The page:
In the Research, phase, you want to be able to tell a compelling story that says “This problem would be Desirable, Valuable, and Feasible for us to solve.” This evidence is typically qualitative, even if some of the data points might be quantitative.
In the Prototype phase, having good feedback from users is a good demonstration of Desirability, but before embarking on building an MVP you should also have a demonstration of Viability in some way. There are lots of tools for assessing commercial value without building a product, and I recommend you design experiments to test this quantitatively. Keep in mind that asking someone “How much would you pay for this?” fails The Mom Test. Focus on designing experiments that look like real decisions for your users. Imagine a “Buy Now!” button that goes to a page that says “Sorry, we’re sold out” - you can track how many people tried to buy, or how many leave their details to be notified when it comes in stock.
The MVP scale metrics should be the same as you’d design for a Product. It’s probably that you’re using some version of “Pirate Metrics” at this point; you likely want to focus on engagement as a leading indicator of the potential for scale, because it implies that you are truly solving deeply-felt user needs.
At Scale, you should be thinking about mature Product metrics, and validating that your MVP success can scale to customers beyond your early adopters. By this point, progress should be iterative and continuous.
For every phase, one of these milestones should be “Have a plan for the next phase, including suggested milestones.”
Funding for each Phase
Because each project will have different requirements at each phase, it’s hard to set absolute boundaries for how to set budget limits. In general, project budgets will increase for each phase, but the best way to think about allocating budgets for a given phase is to think about the following:
What is the objective of this Phase? That is, what do we need to learn to confidently move to the next phase?
What is the most effective way to meet this learning objective?
How much does it cost to run this experiment well?
Juggling that with the constraints of your organization’s budget is the key to right-sizing a budget for a given phase.
Each week, I'll include links to articles, books, or podcasts related to corporate innovation, that can help you accelerate the knowledge and progress of your teams.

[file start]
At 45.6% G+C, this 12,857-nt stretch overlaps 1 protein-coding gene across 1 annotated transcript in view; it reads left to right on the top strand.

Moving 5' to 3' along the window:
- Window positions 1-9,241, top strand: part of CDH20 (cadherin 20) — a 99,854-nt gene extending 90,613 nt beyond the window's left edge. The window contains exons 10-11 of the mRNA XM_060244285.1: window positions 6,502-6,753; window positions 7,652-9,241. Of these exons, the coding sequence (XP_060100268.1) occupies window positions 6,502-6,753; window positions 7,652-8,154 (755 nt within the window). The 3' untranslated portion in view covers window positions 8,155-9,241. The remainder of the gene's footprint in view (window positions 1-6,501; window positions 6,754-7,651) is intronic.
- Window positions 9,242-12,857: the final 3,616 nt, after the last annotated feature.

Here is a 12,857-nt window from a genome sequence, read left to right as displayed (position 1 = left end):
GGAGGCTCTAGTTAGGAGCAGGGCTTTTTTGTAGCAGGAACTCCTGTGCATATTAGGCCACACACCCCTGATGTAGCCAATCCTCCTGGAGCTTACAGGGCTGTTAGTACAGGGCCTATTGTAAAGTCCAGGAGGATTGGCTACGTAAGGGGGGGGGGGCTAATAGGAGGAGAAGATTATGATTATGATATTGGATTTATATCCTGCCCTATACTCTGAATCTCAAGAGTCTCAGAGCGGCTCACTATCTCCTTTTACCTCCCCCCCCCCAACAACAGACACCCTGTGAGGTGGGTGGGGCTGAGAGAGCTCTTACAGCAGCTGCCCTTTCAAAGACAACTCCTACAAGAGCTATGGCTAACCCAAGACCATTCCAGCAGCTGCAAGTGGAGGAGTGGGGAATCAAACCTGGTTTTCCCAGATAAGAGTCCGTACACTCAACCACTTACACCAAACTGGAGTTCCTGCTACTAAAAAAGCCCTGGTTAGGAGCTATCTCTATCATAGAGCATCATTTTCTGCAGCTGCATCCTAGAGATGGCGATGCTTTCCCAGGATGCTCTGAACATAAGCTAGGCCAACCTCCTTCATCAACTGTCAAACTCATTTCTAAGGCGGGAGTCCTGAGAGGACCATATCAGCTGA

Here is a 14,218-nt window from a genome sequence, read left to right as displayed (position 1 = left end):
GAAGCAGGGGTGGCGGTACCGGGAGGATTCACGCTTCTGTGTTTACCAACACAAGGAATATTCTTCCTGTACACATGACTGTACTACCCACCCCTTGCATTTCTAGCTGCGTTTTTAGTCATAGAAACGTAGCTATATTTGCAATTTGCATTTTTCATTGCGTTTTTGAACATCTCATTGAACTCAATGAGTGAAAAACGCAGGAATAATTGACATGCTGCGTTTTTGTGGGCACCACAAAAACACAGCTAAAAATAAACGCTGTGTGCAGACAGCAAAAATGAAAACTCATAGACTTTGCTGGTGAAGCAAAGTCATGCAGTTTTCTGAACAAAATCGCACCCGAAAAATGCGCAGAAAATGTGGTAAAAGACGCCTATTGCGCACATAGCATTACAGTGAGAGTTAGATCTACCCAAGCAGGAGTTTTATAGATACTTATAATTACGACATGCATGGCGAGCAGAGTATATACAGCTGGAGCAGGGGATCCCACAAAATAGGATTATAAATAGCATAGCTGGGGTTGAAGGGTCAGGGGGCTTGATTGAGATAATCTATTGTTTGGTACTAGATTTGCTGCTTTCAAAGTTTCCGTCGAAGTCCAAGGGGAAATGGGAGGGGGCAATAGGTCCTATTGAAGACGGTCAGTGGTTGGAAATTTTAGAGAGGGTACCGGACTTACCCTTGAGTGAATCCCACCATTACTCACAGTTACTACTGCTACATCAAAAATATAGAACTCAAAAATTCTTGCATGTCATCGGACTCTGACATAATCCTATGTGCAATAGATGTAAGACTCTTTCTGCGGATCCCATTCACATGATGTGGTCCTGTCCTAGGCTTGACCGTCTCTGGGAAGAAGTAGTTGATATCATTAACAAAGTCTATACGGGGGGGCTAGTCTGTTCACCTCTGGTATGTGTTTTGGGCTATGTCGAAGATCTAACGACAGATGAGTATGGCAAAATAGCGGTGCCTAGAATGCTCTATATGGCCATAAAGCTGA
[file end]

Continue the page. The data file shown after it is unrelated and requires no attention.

Ben Holliday's Everything is hypothesis driven design is a short, excellent introduction to moving toward hypothesis-driven decisionmaking, and adopting the principles of Lean UX. (Ben on Twitter). Next week I’ll have more to say about Lean UX, and how it can help drive effective design decisionmaking.
I linked to The Mom Test above; it’s one of the essential tools in how I teach teams to conduct effective customer research. The book’s tagline is “How to talk to customers & learn if your business is a good idea when everyone is lying to you.” That should strike a chord.
Inside the Story of How H-E-B Planned for the Pandemic dives deep into how HEB has built up the capability to be responsive when unexpected disasters strike. It’s especially worth noting that they have a full-time, year-round emergency preparedness team, precisely to learn how to foresee and prepare for crises like this. This article is a great followup to Issue #6 of this newsletter, where I discussed some of the tradeoffs between efficiency and resilience. There are also some important lessons about keeping customers at the heart of everything you do, and building loyalty through service.
A personal note
I’m currently looking for new, interesting projects to explore, and people to meet. I’m especially interested in working with very large companies on building and leading innovation teams, and in helping startups to scale from a nascent Product function to a high-performing larger team. Please don’t hesitate to reach out to discuss either of the above.
A question for those who made it this far: Which concepts would you like me to explain in further detail in future issues? Thanks for reading.